News - Afghanistan
Every year around 12,000 Afghans lose their lives to tuberculosis, the majority of which are women, according to the Ministry of Public Health (MoPH).
The Minister of Public Health, Ferozuddin Feroz, spoke at an event marking World Tuberculosis Day, an annual event recognized internationally as an opportunity to call attention to the ongoing fight against tuberculosis, particularly in the developing world.
Feroz said on Tuesday that annually 58,000 Afghans are diagnosed with the disease, of which 12,000 to 13,000 of them are females.
"Tuberculoses is an infectious disease that can be transferred from one patient to another, but, fortunately it is treatable, and is usually caused due to poverty, lack of food and vitamins," Feroz said.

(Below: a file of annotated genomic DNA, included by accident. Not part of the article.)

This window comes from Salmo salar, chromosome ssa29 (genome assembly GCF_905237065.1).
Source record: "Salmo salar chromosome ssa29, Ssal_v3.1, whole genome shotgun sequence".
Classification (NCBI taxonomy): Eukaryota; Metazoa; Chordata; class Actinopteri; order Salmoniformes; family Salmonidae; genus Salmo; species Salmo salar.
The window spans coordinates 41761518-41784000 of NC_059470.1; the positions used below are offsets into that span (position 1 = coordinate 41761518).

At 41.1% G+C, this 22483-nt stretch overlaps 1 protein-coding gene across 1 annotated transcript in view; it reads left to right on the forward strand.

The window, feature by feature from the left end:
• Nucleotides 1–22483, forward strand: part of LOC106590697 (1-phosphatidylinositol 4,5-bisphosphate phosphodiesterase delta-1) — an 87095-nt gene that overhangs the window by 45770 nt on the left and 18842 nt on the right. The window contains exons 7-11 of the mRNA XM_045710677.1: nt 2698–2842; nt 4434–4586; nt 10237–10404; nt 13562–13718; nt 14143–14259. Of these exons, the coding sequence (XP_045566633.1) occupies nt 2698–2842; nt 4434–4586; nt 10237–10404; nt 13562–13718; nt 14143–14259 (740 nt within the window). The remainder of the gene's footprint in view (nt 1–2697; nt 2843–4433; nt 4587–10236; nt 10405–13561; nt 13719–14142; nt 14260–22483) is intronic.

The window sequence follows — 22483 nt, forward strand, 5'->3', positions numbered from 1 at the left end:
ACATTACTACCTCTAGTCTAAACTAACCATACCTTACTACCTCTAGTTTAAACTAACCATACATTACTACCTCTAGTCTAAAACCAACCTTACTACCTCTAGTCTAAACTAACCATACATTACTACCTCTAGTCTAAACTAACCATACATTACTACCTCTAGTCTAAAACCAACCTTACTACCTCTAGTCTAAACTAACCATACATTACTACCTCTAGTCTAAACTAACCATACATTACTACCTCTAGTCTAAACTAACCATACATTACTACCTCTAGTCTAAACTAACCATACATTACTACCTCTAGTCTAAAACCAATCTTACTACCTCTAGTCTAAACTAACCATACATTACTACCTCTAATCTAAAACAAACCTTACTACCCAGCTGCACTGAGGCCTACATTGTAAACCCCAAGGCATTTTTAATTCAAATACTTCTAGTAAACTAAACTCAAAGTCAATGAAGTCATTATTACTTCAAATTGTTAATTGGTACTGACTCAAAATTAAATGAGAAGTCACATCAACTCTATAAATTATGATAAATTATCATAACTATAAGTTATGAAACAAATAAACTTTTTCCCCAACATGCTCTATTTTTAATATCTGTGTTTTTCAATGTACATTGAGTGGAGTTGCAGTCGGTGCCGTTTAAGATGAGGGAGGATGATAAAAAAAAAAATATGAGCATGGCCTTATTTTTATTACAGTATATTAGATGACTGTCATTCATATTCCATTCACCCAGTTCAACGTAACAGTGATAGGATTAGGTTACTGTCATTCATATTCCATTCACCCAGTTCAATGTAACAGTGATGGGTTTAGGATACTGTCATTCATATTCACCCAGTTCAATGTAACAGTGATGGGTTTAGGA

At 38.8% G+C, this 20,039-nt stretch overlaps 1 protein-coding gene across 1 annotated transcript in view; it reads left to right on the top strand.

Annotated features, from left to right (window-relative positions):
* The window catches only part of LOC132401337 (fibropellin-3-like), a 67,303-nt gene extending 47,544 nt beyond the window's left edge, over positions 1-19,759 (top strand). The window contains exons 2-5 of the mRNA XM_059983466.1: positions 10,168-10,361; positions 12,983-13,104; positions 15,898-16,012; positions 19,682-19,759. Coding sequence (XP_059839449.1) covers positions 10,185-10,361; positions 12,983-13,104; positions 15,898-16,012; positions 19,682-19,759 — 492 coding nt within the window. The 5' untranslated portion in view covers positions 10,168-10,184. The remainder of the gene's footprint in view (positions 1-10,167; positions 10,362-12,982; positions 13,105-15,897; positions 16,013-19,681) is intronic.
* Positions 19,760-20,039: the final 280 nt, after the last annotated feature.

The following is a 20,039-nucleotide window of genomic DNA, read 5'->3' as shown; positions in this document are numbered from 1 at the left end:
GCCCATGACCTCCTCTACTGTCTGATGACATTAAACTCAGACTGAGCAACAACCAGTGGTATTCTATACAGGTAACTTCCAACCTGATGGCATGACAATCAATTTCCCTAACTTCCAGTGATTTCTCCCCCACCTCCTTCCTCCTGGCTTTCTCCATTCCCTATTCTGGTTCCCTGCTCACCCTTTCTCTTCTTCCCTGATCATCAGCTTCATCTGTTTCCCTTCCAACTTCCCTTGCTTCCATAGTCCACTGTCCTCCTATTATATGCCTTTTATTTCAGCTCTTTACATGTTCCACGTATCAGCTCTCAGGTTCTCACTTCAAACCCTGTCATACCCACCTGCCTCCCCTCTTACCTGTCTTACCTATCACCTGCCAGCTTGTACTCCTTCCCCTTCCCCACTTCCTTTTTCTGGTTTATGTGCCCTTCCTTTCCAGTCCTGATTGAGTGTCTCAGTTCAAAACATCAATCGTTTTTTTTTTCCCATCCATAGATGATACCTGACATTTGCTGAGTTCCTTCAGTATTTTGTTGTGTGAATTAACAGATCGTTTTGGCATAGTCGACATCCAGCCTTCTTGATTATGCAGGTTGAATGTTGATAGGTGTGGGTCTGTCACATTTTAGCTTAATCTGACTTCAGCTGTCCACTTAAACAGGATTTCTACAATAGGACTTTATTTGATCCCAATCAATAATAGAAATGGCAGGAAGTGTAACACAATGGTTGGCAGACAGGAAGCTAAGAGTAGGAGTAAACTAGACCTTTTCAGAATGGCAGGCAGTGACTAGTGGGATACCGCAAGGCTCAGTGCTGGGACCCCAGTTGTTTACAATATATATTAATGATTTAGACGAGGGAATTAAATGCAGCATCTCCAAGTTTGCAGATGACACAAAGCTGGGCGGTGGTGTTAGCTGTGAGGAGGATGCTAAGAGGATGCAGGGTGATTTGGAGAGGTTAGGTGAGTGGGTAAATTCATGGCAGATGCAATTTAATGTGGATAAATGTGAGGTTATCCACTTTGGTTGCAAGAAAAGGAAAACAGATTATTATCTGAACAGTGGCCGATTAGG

"Every year, World Tuberculoses Day is recognized, but only in words. This year, it will be different than other years, while celebrating the day, we commit to work for the reduction of the disease."
The World Health Organization (WHO) has said that Afghanistan has one of the highest fatality rates in the world when it comes to tuberculosis. The WHO and the Afghan MoPH have said they are committed to jointly working to reduce tuberculosis rates in Afghanistan.